From a policy perspective, the government highlighted priorities and accomplishments in the health care and long-term care sectors. In health care, the move to address “hallway health care” pre-pandemic paid dividends as investments “to build Ontario’s hospital capacity” ensured the health care system was much better positioned to respond to this ongoing health crisis and any future ones. The government specifically highlighted the opening of the Cortellucci Vaughan Hospital, as well as targeted investments to bring new hospitals to Brampton and Windsor-Essex, ensuring greater hospital capacity to meet the needs of Ontarians. The Ford government also used the Speech to reiterate its robust advocacy efforts towards the federal government, in conjunction with every other province and territory, for an increase in the federal Canada Health Transfer.
In long-term care, the government highlighted that Ontario has been the first province to provide third doses of vaccine to residents of long-term care and now will require all staff in long-term care homes to be vaccinated unless they have a valid medical exemption. The government also provided an update on their longstanding commitment to build and redevelop beds for long-term care home residents, with the Province achieving 60% of its goal for new and upgraded long-term care beds. In total, the Province is investing $2.68B to achieve this commitment (which predated the pandemic, but the pandemic highlighted the level of neglect the system has faced). Further investments will increase the number of long-term care staff, including nurses and personal support workers, and will increase the amount of care each resident will receive. The only piece of upcoming legislation mentioned in the Speech From The Throne will address the long-term care sector and will protect residents by legislating better accountability, enforcement and transparency.
Finally, the Speech turned to the immense fiscal challenge created by unprecedented spending to address the pandemic. Although light on details (as is common in a Throne Speech), the government made clear economic and fiscal recovery will be driven by economic growth spurred by creating the conditions for long-term growth. The Ford government will build Ontario – not just roads, highways and transit - but by building an economy “…that makes Ontario the best place in the world to do business, work and raise a family –no matter where you live in the province.”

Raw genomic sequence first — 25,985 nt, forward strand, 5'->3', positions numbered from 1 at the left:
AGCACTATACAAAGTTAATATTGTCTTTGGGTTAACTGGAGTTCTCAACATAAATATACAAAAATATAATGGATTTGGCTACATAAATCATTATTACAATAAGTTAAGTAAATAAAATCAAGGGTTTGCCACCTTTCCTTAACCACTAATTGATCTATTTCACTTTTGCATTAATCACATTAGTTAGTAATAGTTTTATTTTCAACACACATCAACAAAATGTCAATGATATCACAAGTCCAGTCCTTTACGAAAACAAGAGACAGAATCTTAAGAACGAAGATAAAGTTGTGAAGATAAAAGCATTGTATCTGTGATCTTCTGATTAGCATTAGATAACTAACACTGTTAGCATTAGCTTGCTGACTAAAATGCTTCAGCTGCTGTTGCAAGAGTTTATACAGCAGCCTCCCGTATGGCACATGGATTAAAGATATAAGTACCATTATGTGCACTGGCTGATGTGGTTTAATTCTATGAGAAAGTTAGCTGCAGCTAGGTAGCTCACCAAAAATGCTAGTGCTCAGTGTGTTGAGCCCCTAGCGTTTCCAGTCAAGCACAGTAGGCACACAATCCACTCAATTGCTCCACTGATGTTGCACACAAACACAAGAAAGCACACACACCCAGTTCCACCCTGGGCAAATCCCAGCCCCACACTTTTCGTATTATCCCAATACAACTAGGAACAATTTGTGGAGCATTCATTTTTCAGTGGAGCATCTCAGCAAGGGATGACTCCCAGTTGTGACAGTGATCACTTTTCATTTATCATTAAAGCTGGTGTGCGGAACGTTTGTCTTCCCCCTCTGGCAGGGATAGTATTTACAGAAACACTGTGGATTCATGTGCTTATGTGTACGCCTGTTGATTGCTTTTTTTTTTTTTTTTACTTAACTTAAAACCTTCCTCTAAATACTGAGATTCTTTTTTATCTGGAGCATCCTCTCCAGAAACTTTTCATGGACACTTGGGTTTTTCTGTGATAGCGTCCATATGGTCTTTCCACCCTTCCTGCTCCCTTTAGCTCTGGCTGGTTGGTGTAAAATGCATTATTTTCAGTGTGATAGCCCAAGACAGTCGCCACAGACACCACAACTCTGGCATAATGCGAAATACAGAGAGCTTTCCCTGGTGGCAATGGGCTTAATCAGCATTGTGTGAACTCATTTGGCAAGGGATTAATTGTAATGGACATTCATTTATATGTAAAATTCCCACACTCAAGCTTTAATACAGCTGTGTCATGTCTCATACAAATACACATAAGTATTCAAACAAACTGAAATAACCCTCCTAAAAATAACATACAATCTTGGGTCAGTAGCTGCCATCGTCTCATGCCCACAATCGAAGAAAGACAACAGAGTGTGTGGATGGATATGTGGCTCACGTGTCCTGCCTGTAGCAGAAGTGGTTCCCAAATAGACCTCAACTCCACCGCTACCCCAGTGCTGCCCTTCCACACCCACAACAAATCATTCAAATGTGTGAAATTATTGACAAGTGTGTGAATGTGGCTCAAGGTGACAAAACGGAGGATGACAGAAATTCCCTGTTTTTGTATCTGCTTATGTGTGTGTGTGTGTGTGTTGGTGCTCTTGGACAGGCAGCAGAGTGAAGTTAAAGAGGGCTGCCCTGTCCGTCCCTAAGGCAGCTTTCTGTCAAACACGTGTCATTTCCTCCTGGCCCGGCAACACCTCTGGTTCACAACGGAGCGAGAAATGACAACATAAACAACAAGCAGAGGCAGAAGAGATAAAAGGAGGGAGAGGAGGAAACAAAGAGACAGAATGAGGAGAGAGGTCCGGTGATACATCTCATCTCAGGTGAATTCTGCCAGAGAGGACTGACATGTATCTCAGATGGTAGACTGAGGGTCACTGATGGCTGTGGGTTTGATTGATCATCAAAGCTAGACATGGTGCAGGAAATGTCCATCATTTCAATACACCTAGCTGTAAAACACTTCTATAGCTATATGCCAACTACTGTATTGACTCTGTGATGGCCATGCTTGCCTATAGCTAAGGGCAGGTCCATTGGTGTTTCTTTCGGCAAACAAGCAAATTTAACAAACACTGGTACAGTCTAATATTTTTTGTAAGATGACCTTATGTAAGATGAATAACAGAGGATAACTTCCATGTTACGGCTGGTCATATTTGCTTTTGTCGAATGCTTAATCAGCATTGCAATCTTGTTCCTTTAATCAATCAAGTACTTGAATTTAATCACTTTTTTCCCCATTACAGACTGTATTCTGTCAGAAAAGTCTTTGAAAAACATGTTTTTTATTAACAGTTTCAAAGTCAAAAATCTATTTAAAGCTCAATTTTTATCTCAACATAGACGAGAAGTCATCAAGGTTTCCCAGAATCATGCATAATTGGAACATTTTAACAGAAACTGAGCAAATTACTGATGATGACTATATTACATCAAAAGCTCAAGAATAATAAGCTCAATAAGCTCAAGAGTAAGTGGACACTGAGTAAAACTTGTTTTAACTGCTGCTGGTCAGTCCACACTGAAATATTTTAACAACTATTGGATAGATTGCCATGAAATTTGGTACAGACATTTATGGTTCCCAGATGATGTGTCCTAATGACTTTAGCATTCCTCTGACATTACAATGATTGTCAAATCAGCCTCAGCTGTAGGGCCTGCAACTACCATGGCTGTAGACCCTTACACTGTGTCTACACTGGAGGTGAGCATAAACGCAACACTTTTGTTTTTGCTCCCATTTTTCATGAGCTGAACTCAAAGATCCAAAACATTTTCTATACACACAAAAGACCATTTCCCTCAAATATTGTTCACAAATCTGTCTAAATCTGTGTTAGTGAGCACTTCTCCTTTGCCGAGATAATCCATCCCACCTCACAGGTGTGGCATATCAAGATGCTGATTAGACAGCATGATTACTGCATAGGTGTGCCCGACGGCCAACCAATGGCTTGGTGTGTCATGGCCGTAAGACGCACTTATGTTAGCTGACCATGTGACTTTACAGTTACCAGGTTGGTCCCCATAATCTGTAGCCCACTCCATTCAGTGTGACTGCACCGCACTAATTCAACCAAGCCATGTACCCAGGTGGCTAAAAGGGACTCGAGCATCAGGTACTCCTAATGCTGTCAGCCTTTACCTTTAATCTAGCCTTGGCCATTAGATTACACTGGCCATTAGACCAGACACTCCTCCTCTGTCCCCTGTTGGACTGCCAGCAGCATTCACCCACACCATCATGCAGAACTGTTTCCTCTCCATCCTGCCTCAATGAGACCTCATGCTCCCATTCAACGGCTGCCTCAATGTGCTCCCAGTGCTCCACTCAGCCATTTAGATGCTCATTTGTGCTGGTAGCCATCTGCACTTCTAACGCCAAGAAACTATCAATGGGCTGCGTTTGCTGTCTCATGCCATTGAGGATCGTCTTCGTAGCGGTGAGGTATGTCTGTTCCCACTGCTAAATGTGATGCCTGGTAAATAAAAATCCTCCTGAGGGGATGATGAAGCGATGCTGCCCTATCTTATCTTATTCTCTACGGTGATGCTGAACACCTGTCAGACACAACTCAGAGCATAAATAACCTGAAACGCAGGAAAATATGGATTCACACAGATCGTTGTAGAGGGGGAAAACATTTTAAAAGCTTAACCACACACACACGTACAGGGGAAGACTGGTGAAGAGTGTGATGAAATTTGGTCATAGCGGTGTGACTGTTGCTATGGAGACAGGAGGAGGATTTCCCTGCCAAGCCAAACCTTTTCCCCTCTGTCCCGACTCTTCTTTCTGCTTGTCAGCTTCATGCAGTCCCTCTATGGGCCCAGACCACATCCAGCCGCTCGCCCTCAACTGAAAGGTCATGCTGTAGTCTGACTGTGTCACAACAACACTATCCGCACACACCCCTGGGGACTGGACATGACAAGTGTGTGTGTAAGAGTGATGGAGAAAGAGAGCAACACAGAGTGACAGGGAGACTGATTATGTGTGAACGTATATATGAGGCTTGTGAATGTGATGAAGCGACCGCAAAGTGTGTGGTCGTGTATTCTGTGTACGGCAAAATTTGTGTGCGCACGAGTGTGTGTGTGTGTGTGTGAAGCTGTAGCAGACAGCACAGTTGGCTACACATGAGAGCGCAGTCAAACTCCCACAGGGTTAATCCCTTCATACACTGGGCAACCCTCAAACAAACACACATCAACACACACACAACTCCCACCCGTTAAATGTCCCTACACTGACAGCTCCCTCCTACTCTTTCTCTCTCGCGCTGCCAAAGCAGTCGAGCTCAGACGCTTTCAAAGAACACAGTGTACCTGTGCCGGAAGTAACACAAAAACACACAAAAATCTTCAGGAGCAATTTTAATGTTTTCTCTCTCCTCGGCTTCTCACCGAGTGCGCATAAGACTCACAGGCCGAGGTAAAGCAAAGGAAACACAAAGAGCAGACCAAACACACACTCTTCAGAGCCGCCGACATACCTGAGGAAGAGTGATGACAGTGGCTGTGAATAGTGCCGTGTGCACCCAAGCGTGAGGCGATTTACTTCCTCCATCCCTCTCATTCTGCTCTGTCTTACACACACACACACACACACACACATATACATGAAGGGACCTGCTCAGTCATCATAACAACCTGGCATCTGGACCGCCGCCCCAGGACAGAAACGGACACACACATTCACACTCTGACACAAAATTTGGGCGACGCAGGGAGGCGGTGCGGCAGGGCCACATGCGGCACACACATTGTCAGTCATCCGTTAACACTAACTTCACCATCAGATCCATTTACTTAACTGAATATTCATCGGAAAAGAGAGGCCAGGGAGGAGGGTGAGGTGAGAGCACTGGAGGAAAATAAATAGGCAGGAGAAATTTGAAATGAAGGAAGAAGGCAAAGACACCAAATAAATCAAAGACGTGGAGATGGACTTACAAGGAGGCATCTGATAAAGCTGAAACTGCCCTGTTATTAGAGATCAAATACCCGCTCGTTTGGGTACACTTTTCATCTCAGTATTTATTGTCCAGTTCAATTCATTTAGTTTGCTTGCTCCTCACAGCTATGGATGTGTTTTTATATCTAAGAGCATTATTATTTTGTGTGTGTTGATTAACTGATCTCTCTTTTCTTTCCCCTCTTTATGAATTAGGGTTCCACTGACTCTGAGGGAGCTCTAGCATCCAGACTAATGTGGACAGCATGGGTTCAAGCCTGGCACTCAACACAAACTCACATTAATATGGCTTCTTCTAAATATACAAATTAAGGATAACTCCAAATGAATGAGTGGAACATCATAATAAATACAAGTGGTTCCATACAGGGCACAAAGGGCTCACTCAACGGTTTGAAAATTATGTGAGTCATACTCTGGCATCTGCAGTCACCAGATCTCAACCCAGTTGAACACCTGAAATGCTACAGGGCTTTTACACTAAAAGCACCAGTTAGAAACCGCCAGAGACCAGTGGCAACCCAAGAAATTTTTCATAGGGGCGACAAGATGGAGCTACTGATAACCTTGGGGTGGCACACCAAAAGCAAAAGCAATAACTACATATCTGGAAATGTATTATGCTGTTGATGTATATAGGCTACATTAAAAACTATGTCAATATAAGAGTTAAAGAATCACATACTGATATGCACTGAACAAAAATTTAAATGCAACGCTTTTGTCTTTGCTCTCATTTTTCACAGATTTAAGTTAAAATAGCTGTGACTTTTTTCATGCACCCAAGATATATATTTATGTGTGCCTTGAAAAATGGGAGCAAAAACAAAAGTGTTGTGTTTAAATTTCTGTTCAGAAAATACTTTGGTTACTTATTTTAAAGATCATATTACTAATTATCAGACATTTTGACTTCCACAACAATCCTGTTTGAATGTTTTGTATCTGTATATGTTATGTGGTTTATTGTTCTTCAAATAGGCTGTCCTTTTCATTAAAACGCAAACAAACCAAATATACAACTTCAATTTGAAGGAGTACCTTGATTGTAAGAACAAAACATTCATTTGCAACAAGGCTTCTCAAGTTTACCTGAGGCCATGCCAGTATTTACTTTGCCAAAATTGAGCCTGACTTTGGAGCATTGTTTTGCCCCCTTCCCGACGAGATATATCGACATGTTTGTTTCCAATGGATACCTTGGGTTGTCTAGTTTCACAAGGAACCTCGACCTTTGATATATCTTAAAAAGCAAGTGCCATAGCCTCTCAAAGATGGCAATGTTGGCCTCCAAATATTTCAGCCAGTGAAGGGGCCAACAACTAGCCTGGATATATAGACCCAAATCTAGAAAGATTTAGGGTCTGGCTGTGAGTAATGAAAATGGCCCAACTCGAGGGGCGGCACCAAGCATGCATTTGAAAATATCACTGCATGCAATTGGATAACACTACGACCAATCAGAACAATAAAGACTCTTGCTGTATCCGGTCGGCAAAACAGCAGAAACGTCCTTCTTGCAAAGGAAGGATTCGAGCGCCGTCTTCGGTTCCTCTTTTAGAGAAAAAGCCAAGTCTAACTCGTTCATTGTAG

What’s To Come and What This Means For You
The Legislature will sit for a total of 8 weeks, rising on December 9, 2021. The first bill introduced was the perfunctory Bill 1, An Act to Perpetuate An Ancient Parliamentary Right, which allows the Legislature to function without the permission of the Crown. Within these eight weeks, there will be the Fall Economic Statement (this must be presented by November 15) and there should be a legislative package of red tape reduction measures, in the form of an omnibus Bill, introduced around the same time. And, as the Speech set out, there will be legislation to better protect long-term care residents.
Politically, we can expect the Premier to continue the measured tone seen in his op-ed; based on his personal approval ratings, it is clear this approach has been more successful than the more combative stance seen earlier in his mandate. Similarly, by highlighting the cautious (and successful) approach to the pandemic Ontario has taken, the Premier effectively neuters much of the Opposition’s complaints. While the NDP and Liberals call for smaller classes in schools, the Premier can legitimately demonstrate he has followed the advice of his public health advisors, maintaining restrictions in Ontario that other provinces are now implementing as a way to bring their fourth waves under better control.
Today’s Speech From The Throne provided the Ford government a chance to reset its policy priorities and to set up the coming months leading to the 2022 election. It is clear the pandemic will remain the leading priority, but also that the government will start to introduce the measures to spur our economic and fiscal recovery. To be successful with your government relations objectives, it will be critical to position your ask of government as advancing one or both of these priorities.